This week, Perth teacher Hannah Girling joins me for a live recording to talk all about building a positive vibe in your classroom.
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Positive Classroom Culture – Full Episode Transcript
Bron: Our lovely guest for today is Hannah Girling. Hi Hannah, how are you?
Hannah: Thanks Bron, hi. I’m good. Thank you.
Bron: Yeah, that’s great. Awesome thank you so much for joining. And of course, before we begin, I would like to acknowledge the traditional owners of the land, where we now stand and pay my respect to elders past, present, and future.
So welcome to our special guests Hannah from Miss Girling’s Classroom, you can find her on Instagram, I’ll pop the link in the show notes, who is going to talk about the importance of building a positive and kind culture in the classroom. Hannah is in her sixth year of teaching and she’s passionate about teaching the upper grades, building strong and trusting relationships and visible wellbeing for both teachers and students. And that’s such an important thing at the moment.
Thank you again for being here, Hannah!
Hannah: Thank you so much for inviting me.
Bron: Yes. It’s been a goal of mine to get you on the podcast for some time, and it’s been a little bit hard to coordinate with time differences and differences in holidays. I’m just saying before we finally made it happen. So it’s super exciting to get this one out there.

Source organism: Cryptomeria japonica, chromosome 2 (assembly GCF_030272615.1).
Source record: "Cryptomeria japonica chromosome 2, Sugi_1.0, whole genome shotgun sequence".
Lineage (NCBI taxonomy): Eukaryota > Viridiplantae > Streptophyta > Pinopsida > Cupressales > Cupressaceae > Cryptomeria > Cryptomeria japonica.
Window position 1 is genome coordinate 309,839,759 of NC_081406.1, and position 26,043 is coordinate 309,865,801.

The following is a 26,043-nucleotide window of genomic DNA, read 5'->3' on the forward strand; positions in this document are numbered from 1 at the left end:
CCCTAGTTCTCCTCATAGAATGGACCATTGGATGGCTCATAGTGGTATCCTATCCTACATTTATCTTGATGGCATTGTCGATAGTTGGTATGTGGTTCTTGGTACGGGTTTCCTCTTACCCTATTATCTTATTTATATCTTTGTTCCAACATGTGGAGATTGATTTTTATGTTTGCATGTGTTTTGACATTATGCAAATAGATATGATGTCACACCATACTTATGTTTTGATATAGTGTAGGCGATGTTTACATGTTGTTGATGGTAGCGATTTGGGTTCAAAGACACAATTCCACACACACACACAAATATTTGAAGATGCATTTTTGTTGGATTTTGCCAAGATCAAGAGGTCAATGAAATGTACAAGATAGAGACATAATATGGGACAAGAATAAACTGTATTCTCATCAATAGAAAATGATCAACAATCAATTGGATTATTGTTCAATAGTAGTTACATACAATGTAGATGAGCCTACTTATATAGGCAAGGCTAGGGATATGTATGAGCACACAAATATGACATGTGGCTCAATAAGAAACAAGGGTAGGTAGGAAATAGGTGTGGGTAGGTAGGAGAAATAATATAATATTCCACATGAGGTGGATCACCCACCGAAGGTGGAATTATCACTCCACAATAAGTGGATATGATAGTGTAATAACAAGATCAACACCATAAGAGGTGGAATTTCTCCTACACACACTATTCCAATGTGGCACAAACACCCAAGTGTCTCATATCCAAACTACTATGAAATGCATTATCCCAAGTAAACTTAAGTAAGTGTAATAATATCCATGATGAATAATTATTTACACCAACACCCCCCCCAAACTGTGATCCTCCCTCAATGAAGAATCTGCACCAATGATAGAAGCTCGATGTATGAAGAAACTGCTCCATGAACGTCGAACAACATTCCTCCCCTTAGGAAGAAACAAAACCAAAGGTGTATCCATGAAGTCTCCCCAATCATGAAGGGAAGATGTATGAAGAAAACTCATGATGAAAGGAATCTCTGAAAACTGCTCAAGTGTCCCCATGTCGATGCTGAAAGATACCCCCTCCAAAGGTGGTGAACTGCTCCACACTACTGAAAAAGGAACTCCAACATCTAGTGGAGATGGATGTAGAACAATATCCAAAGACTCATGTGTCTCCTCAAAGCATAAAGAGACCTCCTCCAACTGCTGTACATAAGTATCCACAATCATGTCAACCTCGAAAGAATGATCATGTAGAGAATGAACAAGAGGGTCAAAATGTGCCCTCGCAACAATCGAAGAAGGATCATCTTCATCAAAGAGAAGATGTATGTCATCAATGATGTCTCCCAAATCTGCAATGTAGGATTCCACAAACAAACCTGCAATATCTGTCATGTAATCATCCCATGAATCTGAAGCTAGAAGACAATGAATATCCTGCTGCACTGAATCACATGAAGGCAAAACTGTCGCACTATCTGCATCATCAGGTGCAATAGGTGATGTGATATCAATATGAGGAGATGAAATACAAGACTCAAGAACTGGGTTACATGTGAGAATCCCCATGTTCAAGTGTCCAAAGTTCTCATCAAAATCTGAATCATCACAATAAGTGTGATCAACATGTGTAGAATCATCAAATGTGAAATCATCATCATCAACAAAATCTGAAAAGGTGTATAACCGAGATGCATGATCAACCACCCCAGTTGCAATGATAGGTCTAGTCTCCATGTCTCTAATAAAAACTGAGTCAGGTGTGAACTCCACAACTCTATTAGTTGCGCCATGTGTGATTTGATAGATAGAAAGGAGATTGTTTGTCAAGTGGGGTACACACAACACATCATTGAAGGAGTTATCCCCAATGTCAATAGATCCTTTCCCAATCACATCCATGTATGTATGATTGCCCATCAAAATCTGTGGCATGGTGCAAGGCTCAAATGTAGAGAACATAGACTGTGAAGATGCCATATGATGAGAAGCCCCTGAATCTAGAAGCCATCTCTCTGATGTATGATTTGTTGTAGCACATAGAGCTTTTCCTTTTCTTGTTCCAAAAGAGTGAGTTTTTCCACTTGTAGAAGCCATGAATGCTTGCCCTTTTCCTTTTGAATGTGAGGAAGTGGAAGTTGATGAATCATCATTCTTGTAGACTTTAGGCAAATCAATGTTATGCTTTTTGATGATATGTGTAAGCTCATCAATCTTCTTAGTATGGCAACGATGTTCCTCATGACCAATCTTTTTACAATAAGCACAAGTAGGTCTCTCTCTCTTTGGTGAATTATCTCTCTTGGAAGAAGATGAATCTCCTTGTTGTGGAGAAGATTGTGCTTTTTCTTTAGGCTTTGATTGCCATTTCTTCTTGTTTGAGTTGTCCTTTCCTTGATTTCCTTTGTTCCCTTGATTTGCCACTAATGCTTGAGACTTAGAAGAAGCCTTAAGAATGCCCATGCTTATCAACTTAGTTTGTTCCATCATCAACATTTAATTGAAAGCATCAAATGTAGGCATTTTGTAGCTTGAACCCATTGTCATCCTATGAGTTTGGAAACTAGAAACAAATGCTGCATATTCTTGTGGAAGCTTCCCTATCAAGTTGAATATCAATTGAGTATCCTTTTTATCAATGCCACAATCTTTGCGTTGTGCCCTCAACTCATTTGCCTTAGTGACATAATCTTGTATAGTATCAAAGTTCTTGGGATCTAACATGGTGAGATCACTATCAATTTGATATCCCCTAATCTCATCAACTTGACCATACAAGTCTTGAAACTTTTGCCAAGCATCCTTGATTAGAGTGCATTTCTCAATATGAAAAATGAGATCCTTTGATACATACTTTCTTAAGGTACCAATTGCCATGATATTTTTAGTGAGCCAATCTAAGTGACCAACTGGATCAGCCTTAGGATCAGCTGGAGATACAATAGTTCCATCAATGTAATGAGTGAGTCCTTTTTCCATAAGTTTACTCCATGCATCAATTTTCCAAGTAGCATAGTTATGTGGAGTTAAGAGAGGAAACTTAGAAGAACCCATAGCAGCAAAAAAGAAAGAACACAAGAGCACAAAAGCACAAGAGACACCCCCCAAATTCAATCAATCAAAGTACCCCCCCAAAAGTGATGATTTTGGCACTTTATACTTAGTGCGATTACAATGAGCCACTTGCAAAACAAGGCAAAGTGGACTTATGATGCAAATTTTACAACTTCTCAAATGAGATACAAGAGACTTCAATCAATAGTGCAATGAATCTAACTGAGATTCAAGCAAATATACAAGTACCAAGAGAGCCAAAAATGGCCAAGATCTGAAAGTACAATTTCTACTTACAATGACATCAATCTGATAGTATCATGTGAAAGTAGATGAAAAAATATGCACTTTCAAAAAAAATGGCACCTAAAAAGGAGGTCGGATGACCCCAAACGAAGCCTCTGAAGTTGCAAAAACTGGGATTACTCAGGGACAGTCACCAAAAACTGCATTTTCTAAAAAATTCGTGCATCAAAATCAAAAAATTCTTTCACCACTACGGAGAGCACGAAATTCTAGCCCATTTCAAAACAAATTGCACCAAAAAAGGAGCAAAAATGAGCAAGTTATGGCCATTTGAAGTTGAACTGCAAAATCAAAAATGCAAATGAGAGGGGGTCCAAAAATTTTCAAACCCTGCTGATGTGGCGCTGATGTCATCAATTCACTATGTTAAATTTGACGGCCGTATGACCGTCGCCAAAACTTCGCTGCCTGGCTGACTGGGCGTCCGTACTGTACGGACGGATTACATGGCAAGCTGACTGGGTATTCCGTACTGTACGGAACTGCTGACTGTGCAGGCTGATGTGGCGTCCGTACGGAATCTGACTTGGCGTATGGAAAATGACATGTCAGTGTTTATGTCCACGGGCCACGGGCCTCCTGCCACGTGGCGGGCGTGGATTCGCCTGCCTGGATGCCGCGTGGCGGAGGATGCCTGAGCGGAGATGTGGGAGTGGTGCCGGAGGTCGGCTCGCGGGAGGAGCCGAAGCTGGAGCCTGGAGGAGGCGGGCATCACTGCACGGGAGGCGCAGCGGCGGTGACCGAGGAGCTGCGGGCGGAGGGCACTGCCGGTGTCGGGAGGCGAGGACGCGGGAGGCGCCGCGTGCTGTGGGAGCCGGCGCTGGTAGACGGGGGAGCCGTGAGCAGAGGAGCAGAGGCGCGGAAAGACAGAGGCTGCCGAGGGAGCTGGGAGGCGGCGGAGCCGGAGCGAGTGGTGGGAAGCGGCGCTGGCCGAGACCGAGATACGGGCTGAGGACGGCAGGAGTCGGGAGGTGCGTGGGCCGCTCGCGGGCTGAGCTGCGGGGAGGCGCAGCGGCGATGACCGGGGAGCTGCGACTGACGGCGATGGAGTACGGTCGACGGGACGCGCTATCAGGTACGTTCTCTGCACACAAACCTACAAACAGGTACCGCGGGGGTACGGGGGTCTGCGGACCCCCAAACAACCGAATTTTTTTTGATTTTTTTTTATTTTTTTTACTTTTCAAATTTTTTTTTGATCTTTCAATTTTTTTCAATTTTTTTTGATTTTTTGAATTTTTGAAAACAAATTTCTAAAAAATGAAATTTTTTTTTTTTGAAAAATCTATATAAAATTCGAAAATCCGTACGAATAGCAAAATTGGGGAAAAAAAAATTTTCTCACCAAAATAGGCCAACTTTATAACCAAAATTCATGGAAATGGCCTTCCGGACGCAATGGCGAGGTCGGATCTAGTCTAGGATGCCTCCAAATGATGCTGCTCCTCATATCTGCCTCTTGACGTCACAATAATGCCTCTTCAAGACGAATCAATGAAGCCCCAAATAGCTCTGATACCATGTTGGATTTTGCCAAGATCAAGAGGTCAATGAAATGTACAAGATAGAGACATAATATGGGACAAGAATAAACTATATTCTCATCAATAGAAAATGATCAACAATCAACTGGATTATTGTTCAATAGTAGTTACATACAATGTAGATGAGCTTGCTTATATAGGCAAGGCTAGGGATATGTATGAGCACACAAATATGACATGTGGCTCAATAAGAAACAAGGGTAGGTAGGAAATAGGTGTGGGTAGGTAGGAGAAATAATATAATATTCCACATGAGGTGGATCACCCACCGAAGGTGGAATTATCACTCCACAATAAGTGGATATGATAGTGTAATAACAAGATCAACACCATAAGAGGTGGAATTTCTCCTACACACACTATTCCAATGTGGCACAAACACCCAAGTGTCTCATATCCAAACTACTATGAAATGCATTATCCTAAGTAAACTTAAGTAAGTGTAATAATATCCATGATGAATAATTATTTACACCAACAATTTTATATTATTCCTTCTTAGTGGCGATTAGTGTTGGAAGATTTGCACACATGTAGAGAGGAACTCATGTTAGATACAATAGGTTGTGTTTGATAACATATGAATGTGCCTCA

Hannah: I’m really, really glad to be here. So thank you.
Bron: Awesome. Okay, so let’s get right into it.
How would you describe the ideal classroom culture for primary students to absolutely thrive in?
Hannah: For me, I always go back to when I was in school and I was really, really lucky enough to have a pretty incredible upbringing with my schooling. I actually did the vast majority of my primary schooling overseas in Thailand. My parents were posted over there for their job and I grew up in this incredible international school. It was a British international school and that was multicultural. And one of my best mates was Indian. My other one was American and there was just such a sense of belonging and appreciation for everyone. And it didn’t matter your gender, your race, your religion, none of it. It was just so, so welcoming.